Reblog- KW interview with Sophie Hern for Metro

Too many notes to learn this week to keep up the blogging pace, but have been meaning to re-blog this interview I did for Metro with their culture writer Sophie Hern before my Contemporary Music Ensemble of Wales concert in March since it ran, as it was never published on their website, just in the paper. I’m hoping we can manage a podcast of highlights of that concert for those who couldn’t catch the broadcast on Radio 3. Watch this space.

Sophie Hern: What is your history with the Contemporary Music Ensemble of Wales?

Kenneth Woods; I’ve worked with CMEW since 2004. Not long after I moved here, I met CMEW’s Artistic Director, Gordon Downie, who is a masterful composer and has an unmatched knowledge of modernist music. Having looked at his scores and learned about CMEW’s track record, I was delighted when he invited me to conduct my first Radio 3 project with them.

Sophie Hern:  Why was the concert postponed from September?

Kenneth Woods: CMEW shares a number of excellent musicians with the BBC National Orchestra of Wales. The September date was scheduled to coincide with BBC NOW’s return from a tour to Prague. In the end, customs issues meant that although all of the musicians would be back in Cardiff for the September date, their instruments would still be in the Czech Republic. There are some good pieces for no instruments- Cage’s “Living Room Music” or Reich’s “Clapping Music,” but we decided to wait until everyone had their axes back.

Sophie Hern: What can audiences expect from the world premiere of Gordon Downie’s Forms 7? And how did the commission come about?

Kenneth Woods: Gordon’s music is very much in the tradition of the great modernist composers of the 50s and 60s, but it is music of and for our time- he’s acutely aware of the historical moment and his music speaks to the concerns of modern living. “forms 7” is intense, complex, demanding but deeply rewarding for the musicians and the audiences. This piece explores the paradox of negation as a creative element- ideas emerge and begin to develop only to be negated by the intervention of events that seem to have no pattern. Eventually, we figure out that the pattern, the unifying idea _is_ the negation and that instead of being a destructive force, it is creative.  His language may be new to some listeners, but the music communicates very directly, in shapes and gestures any listener can understand in spite of their complexity.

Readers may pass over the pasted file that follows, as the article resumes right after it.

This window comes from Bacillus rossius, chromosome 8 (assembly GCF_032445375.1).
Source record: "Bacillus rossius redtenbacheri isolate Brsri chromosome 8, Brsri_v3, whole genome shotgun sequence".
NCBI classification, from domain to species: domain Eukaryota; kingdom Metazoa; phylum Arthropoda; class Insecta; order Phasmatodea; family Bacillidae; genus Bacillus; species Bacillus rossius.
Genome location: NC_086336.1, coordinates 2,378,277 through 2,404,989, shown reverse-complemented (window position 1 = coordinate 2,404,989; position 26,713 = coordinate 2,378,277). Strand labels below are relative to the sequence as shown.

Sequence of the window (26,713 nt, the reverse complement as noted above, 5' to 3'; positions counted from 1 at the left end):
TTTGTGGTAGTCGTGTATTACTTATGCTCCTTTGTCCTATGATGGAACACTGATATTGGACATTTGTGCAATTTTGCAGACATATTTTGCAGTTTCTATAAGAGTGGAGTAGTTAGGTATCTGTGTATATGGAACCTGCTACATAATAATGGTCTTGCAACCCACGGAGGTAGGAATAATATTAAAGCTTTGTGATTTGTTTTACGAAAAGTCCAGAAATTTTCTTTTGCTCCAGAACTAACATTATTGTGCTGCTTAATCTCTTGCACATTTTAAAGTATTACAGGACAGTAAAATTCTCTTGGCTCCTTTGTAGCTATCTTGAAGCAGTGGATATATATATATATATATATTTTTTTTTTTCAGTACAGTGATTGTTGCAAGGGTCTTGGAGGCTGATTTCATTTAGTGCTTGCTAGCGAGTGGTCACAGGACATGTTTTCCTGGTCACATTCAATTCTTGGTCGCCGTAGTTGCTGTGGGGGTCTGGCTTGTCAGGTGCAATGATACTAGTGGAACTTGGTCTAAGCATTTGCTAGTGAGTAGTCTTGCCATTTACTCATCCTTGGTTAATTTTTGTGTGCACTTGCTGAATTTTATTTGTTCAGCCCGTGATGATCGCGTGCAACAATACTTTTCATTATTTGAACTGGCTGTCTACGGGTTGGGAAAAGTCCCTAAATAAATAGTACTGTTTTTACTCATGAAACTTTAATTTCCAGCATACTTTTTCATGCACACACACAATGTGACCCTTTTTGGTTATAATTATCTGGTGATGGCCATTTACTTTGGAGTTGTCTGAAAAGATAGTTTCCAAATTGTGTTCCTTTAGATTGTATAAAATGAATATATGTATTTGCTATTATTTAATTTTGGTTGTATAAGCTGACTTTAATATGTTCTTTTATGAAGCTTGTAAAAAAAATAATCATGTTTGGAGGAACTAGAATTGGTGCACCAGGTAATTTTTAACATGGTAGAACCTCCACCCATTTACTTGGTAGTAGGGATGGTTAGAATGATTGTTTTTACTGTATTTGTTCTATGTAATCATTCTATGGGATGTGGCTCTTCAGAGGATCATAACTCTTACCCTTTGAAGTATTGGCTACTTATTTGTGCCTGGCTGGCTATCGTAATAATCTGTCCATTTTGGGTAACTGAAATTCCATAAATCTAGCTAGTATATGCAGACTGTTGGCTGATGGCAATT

The piece was commissioned by the Arts Council of Wales at my suggestion after discussing the idea of a new CMEW piece with Gordon- it is a huge honor for me to be conducting the first performance.

Sophie Hern: Can you tell me a little about the other works on the programme?

Kenneth Woods: The Xenakis is a piece for 8 brass and 8 woodwind instruments- the title, “Akrata” means pure. It is very simple music, very direct- all in one tempo, all in one meter. In fact, the musicians never play melodic lines- they only play one pitch at a time when they enter, sometimes as sustained pitches, sometimes as fast repeated notes, sometimes as flutter-tounguing, a sort of buzzing sound.The power of the music is in the interaction of all these little explosions of rhythm and energy- Xenakis called the effect “light guns.”  The piece has some of the most exciting and outrageous musical colors I’ve ever heard- you haven’t lived until you’ve heard the sound of 2 contrabassoons, bass clarinet, contrabass clarinet and tuba all growling away on the lowest notes you’ve every heard in a classical piece.

Earle Brown’s “Novara” is a study in improvisation- it is spontaneous composition, like jazz but structured in a completely different way. It’s great fun for the conductor- I get to decide the form of the piece and even the orchestration on the spot within the parameters he laid down for me.